Setting the groundwork for Emotional Literacy

According to Brené Brown, from her online class The Gifts of Imperfect Parenting, when asked, people on average are only able to name 3 emotions: happy, sad, or angry. However, in order to correctly identify our own emotions, as well as be able to successfully read others, takes knowing around 30. This first video in her blog post is a great explanation of this. Why is this so important? Because "if you can't articulate, identify, and name an emotion, you can't move through it," says Brené Brown. And only by moving through it can we process and possibly learn from it. 

Even though I've known about the importance of emotional literacy for a while, it's taken till now to truly realize the significance of actually teaching my Courageous Girls all these 30 emotions. It really hit me when asking my 5 year-old a few times over last week, when she happened to look frustrated or when something unjust happened to her, what she was feeling. And she always would just say: I feel sad. 

Or ask many adults coming home from work in the evening who say: "I am stressed." Well, are you stressed because you feel overwhelmed with work, or are you stressed because you are not doing the type of work you thought you should be doing by now, or are you stressed because you feel like you are not being treated fairly at work? (Here I'm paraphrasing Susan David talk about this issue while discussing her book, Emotional Agility in this Robcast.)

Here is a poignant explanation by Brené Brown, once again from her online class, The Gifts of Imperfect Parenting:

"Imagine you have an excruciating pain in your right shoulder. You get to the doctor's office, and you are ready to tell her what's wrong. But your mouth is taped shut, and your arm is tied behind your back. So she looks at you and says "tell me what's going on." And she can see that you are crying, and she can see that you are suffering, and she can see that you are struggling. But you cannot articulate, name or point to what's happening. How frustrating, frightening, and scary that is. Plus, the bottom line is, we can't fix it. We can't help. And the same thing is true with emotions... Because if you can't name it, then you can't find the right intervention to move through it to heal it and change it."  

Learning about emotions is just like learning another language. You have to define each one, and help them identify with our help the correct one that happens to match their emotion in each event... over and over again. 

From all I've seen and read, this seems to be the foundational skill that underscores assertiveness and confidence for girls (and boys.) Just having finished Peggy Orenstein's book, Girls & Sex, it is mind-boggling what an important skill it is to know what one is feeling at a given moment, be able to interpret it, and assert oneself based on that emotion. The younger a girl starts to assert herself with friends, the more successful she will be asserting herself in relationships. If you think about it, the younger you start being able to say "no" to things that you don't want to do, the easier it is to do that later on in life, especially during the peer-pressure filled adolescence.

 

So let's begin! 

(This lesson is between 25-60 minutes long, depending on the discussion.)

1. Why do we have emotions and feelings, and why are they important to us?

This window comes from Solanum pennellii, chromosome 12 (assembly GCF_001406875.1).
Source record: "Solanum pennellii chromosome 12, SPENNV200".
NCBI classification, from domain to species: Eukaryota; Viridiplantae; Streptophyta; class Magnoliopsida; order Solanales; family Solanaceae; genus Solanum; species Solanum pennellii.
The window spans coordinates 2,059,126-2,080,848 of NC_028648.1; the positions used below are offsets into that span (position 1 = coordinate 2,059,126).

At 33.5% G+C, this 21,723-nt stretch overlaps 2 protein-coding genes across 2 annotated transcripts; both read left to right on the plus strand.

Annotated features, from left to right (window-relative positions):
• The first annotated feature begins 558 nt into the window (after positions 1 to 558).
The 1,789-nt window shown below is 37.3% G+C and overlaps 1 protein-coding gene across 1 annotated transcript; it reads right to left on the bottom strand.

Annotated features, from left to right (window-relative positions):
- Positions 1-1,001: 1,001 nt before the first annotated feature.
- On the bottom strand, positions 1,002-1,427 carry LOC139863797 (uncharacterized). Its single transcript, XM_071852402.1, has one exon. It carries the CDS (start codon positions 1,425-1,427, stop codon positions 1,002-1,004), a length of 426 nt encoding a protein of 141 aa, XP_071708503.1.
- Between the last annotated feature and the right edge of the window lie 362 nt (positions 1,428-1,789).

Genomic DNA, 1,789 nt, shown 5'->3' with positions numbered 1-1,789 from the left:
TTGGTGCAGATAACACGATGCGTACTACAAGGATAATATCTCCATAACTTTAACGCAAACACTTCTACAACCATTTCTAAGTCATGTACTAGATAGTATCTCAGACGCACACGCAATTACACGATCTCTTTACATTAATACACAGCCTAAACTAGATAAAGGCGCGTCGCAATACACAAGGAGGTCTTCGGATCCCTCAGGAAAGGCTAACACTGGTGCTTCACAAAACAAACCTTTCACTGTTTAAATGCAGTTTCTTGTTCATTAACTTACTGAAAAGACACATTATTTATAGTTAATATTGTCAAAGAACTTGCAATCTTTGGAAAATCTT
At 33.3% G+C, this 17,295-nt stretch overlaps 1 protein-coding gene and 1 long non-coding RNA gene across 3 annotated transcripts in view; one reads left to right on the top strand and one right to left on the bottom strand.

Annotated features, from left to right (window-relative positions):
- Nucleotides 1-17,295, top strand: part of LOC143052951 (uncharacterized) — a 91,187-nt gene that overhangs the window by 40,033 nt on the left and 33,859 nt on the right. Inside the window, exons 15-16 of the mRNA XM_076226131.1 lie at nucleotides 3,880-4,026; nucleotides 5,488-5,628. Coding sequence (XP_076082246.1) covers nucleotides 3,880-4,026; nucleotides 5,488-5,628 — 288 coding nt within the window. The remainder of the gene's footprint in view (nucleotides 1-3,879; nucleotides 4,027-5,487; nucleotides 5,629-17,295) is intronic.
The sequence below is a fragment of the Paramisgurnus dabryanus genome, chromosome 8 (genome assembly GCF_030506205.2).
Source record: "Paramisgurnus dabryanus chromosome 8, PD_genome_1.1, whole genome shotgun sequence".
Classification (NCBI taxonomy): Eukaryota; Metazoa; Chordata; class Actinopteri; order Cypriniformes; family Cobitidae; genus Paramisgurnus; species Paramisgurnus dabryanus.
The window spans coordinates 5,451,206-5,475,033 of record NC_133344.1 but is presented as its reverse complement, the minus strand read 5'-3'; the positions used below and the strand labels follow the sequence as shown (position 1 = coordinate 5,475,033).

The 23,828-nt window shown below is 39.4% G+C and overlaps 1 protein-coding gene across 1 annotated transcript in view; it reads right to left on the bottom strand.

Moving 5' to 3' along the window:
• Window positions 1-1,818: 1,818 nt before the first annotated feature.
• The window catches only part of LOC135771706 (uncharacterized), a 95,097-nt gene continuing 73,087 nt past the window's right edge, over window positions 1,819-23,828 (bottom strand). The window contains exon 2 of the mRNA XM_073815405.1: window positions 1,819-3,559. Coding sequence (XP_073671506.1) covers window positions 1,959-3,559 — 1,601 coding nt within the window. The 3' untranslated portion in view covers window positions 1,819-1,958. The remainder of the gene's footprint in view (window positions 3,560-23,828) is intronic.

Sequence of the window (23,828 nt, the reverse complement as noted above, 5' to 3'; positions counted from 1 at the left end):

KEY POINTS: Emotions guide us, and color our lives. Without emotions, we wouldn't be passionate about anything, and life would be fairly bland. Plus, we would probably die young, as emotions also help us survive. Every emotion focuses our attention and motivates us, and there is usually a MESSAGE in there somewhere. Also it's E-MOTION, meaning it moves through you, and doesn't last forever. Your thoughts then turn it into feelings, which can last much much longer.

(If your Courageous Girls are old enough and want to know the difference between emotions and feelings, show this to them.)

 

2. Show me how you look when... 

You are angry, surprised, disappointed, jealous, proud, excited, regretful, disgusted, etc. (Here are a list of feelings to choose from. Or in this first video, you'll also be introduced to Brené Brown's top 30 emotions/feelings.)

Show me how your face looks, tell me how your body feels (energy, no energy, butterflies), and tell me what you do in that mood (curl up on your bed, want to hit someone, tell a friend, etc.) 

PROCESSING: Even when we don't quite know what we are feeling, clues from our bodies can help us figure it out. Our feelings and emotions affect our whole body. In addition, each of us may show different feelings and emotions in different ways. I may act out in anger and attack, while others may start blaming or just shutdown, and curl up in a ball. It's important to realize that we may have our own unique ways of showing our emotions, so let's explore what that is! 

After a rough phone call with a friend the other day, after hanging up I realized all of a sudden I had no energy, and thought about getting coffee. But then I realized, wow, actually I'm just really sad. Sadness zaps your energy, so that you would sit down, and have time to reflect on what just happened. (Hence the reason we learn more from failure than from success. Failure leads to sadness, which in turn leads to introspection.) Pride, on the other hand is a social emotion, and urges you to tell someone what made you proud. Anger gives you energy to fight off injustice. Excitement gives you energy as well, but in a different way. Disgust, on the other hand, scrunches up your nose, so that you would not smell that pungent smell. Happiness is also a feeling that makes one reach out to others, be more creative, and gives off more energy.